“The European Electoral Heritage: 10 Years of Code of Good Practice in Electoral Matters”

Conference organised by the European Commission for Democracy through Law (Venice Commission) in co-operation with the Albanian Ministry of Foreign Affairs, under the auspices of the Albanian Chairmanship of the Committee of Ministers of the Council of Europe

Tirana, Albania 2-3 July 2012

Statement by Gudrun Mosler-Törnström, Member of the Congress of Local and Regional Authorities of the Council of Europe (Regional Chamber), Vice-President of the State Parliament of Salzburg (Austria):

The Implementation of the Code of Good Practice in Electoral Matters –

The Experience of the Congress

Dear Speaker of Parliament,

dear President and members of the Venice Commission,

dear Ambassadors,

dear fellow parliamentarians,

ladies and gentlemen,

Before speaking about concrete experience of the Congress in implementing the Code of Good Practice in Electoral Matters, I would like to outline the Congress activities in the field of election observation: Why and how does the Congress observe local and regional elections?

When after the fall of the Berlin Wall, the Council of Europe began to observe elections as part of the accession process of new democracies, it was quite natural, that the Congress – as the Council’s main institution to safeguard local and regional democracy – was given the task by the Committee of Ministers to observe local and regional elections in wider Europe. It was the aim to supplement the Parliamentary Assembly’s work in this field which is focussed on presidential and national parliamentary elections.

Since 1990, some 100 election observation missions have been organised by the Congress. Election observation has meanwhile become a political priority for our institution and Congress members agreed on a policyfor improving its quality and increasing the impact. Congress Resolution 306(2010) lays down rules and strategies for election observation and includes the whole election process as well as the essential preconditions for genuinely democratic elections: the legal and political context, the election campaign, the role of the media and the post-electoral situation.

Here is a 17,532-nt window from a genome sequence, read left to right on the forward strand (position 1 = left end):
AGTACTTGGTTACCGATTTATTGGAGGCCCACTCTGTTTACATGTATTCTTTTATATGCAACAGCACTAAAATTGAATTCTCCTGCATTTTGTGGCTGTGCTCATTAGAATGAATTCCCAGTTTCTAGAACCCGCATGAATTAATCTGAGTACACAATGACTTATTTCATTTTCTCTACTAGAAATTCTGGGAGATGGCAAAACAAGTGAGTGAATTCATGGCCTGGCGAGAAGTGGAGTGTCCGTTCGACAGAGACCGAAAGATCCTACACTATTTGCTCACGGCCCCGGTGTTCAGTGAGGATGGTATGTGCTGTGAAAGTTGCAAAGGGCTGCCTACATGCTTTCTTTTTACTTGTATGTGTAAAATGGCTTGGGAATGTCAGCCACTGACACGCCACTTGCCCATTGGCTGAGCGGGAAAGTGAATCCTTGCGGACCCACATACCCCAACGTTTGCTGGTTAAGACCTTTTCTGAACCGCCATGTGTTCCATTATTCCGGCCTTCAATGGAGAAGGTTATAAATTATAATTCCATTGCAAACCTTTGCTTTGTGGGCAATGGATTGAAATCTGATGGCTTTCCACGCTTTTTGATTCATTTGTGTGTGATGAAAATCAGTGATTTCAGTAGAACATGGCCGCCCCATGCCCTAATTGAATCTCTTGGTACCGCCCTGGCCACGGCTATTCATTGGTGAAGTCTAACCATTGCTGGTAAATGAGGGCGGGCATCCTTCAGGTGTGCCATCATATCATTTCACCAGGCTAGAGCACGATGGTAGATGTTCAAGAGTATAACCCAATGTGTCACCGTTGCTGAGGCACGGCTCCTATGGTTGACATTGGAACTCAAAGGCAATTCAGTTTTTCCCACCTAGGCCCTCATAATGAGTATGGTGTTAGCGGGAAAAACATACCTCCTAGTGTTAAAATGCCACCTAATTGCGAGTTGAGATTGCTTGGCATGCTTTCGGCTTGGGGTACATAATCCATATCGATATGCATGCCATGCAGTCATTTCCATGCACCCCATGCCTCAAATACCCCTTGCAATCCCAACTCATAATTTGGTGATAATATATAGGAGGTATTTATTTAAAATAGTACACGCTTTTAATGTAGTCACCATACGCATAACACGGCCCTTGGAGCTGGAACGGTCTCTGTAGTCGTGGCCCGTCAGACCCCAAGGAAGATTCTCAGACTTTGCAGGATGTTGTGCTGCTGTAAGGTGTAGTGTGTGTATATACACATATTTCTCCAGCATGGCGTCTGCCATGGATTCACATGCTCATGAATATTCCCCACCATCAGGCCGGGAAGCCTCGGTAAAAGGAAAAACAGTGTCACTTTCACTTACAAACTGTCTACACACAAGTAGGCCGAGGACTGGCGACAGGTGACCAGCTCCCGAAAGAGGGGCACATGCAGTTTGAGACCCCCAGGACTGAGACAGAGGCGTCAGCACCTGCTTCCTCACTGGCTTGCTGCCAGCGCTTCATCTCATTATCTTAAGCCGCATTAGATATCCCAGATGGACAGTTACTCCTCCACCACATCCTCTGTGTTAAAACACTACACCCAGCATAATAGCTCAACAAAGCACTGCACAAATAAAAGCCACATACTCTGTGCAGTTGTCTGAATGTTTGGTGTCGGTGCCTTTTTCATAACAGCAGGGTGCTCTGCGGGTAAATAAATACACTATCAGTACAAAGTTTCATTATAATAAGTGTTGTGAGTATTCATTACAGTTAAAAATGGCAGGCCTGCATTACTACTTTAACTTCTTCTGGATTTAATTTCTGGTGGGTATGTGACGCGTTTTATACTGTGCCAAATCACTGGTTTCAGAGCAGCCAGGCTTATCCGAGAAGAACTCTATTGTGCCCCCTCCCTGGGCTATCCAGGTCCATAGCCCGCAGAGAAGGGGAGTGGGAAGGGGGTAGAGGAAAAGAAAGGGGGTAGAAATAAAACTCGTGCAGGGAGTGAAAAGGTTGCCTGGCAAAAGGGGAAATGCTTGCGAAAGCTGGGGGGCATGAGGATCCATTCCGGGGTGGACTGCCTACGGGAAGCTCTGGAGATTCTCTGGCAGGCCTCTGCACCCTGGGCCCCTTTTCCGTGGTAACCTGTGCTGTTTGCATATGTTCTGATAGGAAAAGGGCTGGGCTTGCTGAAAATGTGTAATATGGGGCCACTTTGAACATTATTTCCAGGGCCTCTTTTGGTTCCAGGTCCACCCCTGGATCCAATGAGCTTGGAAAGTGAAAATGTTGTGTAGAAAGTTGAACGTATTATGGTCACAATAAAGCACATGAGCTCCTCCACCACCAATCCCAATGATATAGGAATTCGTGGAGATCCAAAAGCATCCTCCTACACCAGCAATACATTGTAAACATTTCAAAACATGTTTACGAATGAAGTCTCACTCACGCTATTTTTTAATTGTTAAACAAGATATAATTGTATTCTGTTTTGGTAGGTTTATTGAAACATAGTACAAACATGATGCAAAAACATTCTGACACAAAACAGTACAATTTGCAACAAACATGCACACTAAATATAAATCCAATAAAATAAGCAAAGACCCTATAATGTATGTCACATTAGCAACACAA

All Congress observers are – like me – elected local and regional politicians from the 47 Council of Europe member states. This means that our observation takes place in a peer review context. When we are observing and assessing electoral processes in other countries we can revert to experiences in our home countries and base our recommendations also on the exchange with our fellow Congress members. It is important that election observation is not understood as a one-way street but as an exchange of views between local and regional politicians from 47 member countries and as a dialogue with the country in which the election observation takes place. The fact that the Congress observes elections only upon an official invitation from the relevant national authorities in one of the Council of Europe member states gives weight to this interactivity. Each delegation comprises between 10 and 15 Congress members and it’s composition reflects a political and geographical balance and gender parity. Also members of the European Union’s Committee of the Regions usually form part of Congress election observation missions which underlines the co-operative character of our missions. If the Congress is not the only international institution observing local and regional elections in a particular country, it may join an international elections observation mission. The Congress co-operates very closely with OSCE/ODIHR in this context.

To ensure appropriate follow-up to its recommendations and to achieve tangible results, the Congress has put in place a post election assistance procedure which includes mandating our Monitoring Committee to supervise the implementation of specific measures but also concrete programmes in the countries concerned. I am pleased to say that in the framework of its new action to support local and regional elected representatives and improve their leadership capacities, since the last local elections held in Albania on 8 May 2011,  the Congress, together with different partners, has started a series of events in order to strengthen dialogue and co-operation capacities of local elected representatives in our host country. This is a very concrete and positive example of how election observation can result in concrete action in order to improve the situation of grassroots democracy.